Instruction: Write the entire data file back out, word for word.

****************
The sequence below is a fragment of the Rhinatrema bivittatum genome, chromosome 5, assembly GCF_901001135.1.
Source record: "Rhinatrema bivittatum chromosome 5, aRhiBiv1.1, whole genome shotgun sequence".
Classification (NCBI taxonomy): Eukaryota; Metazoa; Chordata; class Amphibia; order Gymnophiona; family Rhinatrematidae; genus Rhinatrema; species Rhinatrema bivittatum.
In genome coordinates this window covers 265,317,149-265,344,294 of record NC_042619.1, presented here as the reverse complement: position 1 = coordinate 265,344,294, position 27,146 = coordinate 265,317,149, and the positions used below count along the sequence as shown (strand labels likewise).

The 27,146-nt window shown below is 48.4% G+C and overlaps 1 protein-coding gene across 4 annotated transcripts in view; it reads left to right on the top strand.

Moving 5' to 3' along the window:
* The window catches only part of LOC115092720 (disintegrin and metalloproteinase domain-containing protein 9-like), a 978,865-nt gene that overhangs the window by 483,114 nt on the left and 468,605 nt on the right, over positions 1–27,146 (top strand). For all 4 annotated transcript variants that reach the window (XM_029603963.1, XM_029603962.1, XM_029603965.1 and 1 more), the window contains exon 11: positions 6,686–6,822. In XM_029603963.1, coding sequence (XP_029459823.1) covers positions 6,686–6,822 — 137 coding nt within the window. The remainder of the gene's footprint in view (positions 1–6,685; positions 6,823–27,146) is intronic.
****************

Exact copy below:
The sequence below is a fragment of the Rhinatrema bivittatum genome, chromosome 5, assembly GCF_901001135.1.
Source record: "Rhinatrema bivittatum chromosome 5, aRhiBiv1.1, whole genome shotgun sequence".
Classification (NCBI taxonomy): Eukaryota; Metazoa; Chordata; class Amphibia; order Gymnophiona; family Rhinatrematidae; genus Rhinatrema; species Rhinatrema bivittatum.
In genome coordinates this window covers 265,317,149-265,344,294 of record NC_042619.1, presented here as the reverse complement: position 1 = coordinate 265,344,294, position 27,146 = coordinate 265,317,149, and the positions used below count along the sequence as shown (strand labels likewise).

The 27,146-nt window shown below is 48.4% G+C and overlaps 1 protein-coding gene across 4 annotated transcripts in view; it reads left to right on the top strand.

Moving 5' to 3' along the window:
* The window catches only part of LOC115092720 (disintegrin and metalloproteinase domain-containing protein 9-like), a 978,865-nt gene that overhangs the window by 483,114 nt on the left and 468,605 nt on the right, over positions 1–27,146 (top strand). For all 4 annotated transcript variants that reach the window (XM_029603963.1, XM_029603962.1, XM_029603965.1 and 1 more), the window contains exon 11: positions 6,686–6,822. In XM_029603963.1, coding sequence (XP_029459823.1) covers positions 6,686–6,822 — 137 coding nt within the window. The remainder of the gene's footprint in view (positions 1–6,685; positions 6,823–27,146) is intronic.